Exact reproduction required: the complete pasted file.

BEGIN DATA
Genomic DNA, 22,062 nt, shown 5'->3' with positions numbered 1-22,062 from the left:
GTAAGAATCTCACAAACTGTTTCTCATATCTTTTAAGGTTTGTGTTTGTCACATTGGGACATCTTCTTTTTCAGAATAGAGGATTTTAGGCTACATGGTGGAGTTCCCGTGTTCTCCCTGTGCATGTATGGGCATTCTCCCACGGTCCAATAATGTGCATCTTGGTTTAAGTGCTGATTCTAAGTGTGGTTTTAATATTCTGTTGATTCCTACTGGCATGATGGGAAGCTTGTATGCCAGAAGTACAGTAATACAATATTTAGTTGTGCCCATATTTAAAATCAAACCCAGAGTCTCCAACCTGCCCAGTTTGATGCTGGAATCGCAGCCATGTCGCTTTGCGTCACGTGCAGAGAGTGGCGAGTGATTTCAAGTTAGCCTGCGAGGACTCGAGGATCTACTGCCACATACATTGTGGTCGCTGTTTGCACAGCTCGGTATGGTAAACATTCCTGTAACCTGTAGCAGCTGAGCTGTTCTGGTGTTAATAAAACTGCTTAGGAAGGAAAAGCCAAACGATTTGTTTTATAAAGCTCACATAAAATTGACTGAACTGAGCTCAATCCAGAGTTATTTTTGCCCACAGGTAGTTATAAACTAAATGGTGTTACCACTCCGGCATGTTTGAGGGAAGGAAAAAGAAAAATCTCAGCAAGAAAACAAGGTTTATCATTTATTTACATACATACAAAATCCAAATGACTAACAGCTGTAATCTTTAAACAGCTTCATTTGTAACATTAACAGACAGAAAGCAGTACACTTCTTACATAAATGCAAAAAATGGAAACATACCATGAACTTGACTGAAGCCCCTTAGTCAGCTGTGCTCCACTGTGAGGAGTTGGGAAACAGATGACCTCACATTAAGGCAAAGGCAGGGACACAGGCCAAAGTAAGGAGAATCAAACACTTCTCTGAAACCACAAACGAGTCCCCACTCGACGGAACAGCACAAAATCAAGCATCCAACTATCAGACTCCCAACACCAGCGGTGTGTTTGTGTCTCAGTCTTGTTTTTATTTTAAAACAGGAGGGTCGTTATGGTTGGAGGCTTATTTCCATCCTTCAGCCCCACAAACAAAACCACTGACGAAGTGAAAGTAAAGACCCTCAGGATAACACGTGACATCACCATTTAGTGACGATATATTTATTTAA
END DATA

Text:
Genomic DNA, 22,062 nt, shown 5'->3' with positions numbered 1-22,062 from the left:
GTAAGAATCTCACAAACTGTTTCTCATATCTTTTAAGGTTTGTGTTTGTCACATTGGGACATCTTCTTTTTCAGAATAGAGGATTTTAGGCTACATGGTGGAGTTCCCGTGTTCTCCCTGTGCATGTATGGGCATTCTCCCACGGTCCAATAATGTGCATCTTGGTTTAAGTGCTGATTCTAAGTGTGGTTTTAATATTCTGTTGATTCCTACTGGCATGATGGGAAGCTTGTATGCCAGAAGTACAGTAATACAATATTTAGTTGTGCCCATATTTAAAATCAAACCCAGAGTCTCCAACCTGCCCAGTTTGATGCTGGAATCGCAGCCATGTCGCTTTGCGTCACGTGCAGAGAGTGGCGAGTGATTTCAAGTTAGCCTGCGAGGACTCGAGGATCTACTGCCACATACATTGTGGTCGCTGTTTGCACAGCTCGGTATGGTAAACATTCCTGTAACCTGTAGCAGCTGAGCTGTTCTGGTGTTAATAAAACTGCTTAGGAAGGAAAAGCCAAACGATTTGTTTTATAAAGCTCACATAAAATTGACTGAACTGAGCTCAATCCAGAGTTATTTTTGCCCACAGGTAGTTATAAACTAAATGGTGTTACCACTCCGGCATGTTTGAGGGAAGGAAAAAGAAAAATCTCAGCAAGAAAACAAGGTTTATCATTTATTTACATACATACAAAATCCAAATGACTAACAGCTGTAATCTTTAAACAGCTTCATTTGTAACATTAACAGACAGAAAGCAGTACACTTCTTACATAAATGCAAAAAATGGAAACATACCATGAACTTGACTGAAGCCCCTTAGTCAGCTGTGCTCCACTGTGAGGAGTTGGGAAACAGATGACCTCACATTAAGGCAAAGGCAGGGACACAGGCCAAAGTAAGGAGAATCAAACACTTCTCTGAAACCACAAACGAGTCCCCACTCGACGGAACAGCACAAAATCAAGCATCCAACTATCAGACTCCCAACACCAGCGGTGTGTTTGTGTCTCAGTCTTGTTTTTATTTTAAAACAGGAGGGTCGTTATGGTTGGAGGCTTATTTCCATCCTTCAGCCCCACAAACAAAACCACTGACGAAGTGAAAGTAAAGACCCTCAGGATAACACGTGACATCACCATTTAGTGACGATATATTTATTTAA